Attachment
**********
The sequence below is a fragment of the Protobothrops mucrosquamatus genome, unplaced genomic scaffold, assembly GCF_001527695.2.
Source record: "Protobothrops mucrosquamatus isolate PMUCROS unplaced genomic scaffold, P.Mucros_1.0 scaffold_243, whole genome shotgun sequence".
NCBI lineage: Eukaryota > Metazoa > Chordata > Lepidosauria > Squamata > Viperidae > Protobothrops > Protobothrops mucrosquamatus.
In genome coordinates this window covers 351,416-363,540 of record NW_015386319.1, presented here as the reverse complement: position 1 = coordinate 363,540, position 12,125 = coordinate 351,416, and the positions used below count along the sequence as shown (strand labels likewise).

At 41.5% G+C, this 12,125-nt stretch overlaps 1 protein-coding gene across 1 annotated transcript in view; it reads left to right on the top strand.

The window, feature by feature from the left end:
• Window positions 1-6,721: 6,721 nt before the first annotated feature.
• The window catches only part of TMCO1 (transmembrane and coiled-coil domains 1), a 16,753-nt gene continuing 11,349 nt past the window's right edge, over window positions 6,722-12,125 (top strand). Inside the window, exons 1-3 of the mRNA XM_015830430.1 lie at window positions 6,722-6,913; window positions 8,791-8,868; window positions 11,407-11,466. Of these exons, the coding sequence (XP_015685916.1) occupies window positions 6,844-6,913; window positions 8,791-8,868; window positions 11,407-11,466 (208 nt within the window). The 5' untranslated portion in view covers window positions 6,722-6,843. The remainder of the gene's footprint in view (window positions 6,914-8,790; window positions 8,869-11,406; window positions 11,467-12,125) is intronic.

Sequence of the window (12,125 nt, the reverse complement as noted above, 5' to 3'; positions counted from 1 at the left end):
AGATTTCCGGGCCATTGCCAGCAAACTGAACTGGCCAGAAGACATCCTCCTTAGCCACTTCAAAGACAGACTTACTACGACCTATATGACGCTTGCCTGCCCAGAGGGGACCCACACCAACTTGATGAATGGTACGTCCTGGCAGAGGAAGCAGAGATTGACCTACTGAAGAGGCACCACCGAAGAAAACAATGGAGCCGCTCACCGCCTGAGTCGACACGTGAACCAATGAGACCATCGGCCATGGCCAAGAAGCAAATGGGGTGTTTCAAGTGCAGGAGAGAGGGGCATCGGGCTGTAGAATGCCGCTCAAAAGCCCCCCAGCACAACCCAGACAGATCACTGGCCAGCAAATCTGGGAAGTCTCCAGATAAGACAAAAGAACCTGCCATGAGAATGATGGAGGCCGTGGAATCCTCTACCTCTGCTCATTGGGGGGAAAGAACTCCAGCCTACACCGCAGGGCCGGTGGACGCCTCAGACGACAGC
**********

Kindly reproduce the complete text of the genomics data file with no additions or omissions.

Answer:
The sequence below is a fragment of the Protobothrops mucrosquamatus genome, unplaced genomic scaffold, assembly GCF_001527695.2.
Source record: "Protobothrops mucrosquamatus isolate PMUCROS unplaced genomic scaffold, P.Mucros_1.0 scaffold_243, whole genome shotgun sequence".
NCBI lineage: Eukaryota > Metazoa > Chordata > Lepidosauria > Squamata > Viperidae > Protobothrops > Protobothrops mucrosquamatus.
In genome coordinates this window covers 351,416-363,540 of record NW_015386319.1, presented here as the reverse complement: position 1 = coordinate 363,540, position 12,125 = coordinate 351,416, and the positions used below count along the sequence as shown (strand labels likewise).

At 41.5% G+C, this 12,125-nt stretch overlaps 1 protein-coding gene across 1 annotated transcript in view; it reads left to right on the top strand.

The window, feature by feature from the left end:
• Window positions 1-6,721: 6,721 nt before the first annotated feature.
• The window catches only part of TMCO1 (transmembrane and coiled-coil domains 1), a 16,753-nt gene continuing 11,349 nt past the window's right edge, over window positions 6,722-12,125 (top strand). Inside the window, exons 1-3 of the mRNA XM_015830430.1 lie at window positions 6,722-6,913; window positions 8,791-8,868; window positions 11,407-11,466. Of these exons, the coding sequence (XP_015685916.1) occupies window positions 6,844-6,913; window positions 8,791-8,868; window positions 11,407-11,466 (208 nt within the window). The 5' untranslated portion in view covers window positions 6,722-6,843. The remainder of the gene's footprint in view (window positions 6,914-8,790; window positions 8,869-11,406; window positions 11,467-12,125) is intronic.

Sequence of the window (12,125 nt, the reverse complement as noted above, 5' to 3'; positions counted from 1 at the left end):
AGATTTCCGGGCCATTGCCAGCAAACTGAACTGGCCAGAAGACATCCTCCTTAGCCACTTCAAAGACAGACTTACTACGACCTATATGACGCTTGCCTGCCCAGAGGGGACCCACACCAACTTGATGAATGGTACGTCCTGGCAGAGGAAGCAGAGATTGACCTACTGAAGAGGCACCACCGAAGAAAACAATGGAGCCGCTCACCGCCTGAGTCGACACGTGAACCAATGAGACCATCGGCCATGGCCAAGAAGCAAATGGGGTGTTTCAAGTGCAGGAGAGAGGGGCATCGGGCTGTAGAATGCCGCTCAAAAGCCCCCCAGCACAACCCAGACAGATCACTGGCCAGCAAATCTGGGAAGTCTCCAGATAAGACAAAAGAACCTGCCATGAGAATGATGGAGGCCGTGGAATCCTCTACCTCTGCTCATTGGGGGGAAAGAACTCCAGCCTACACCGCAGGGCCGGTGGACGCCTCAGACGACAGC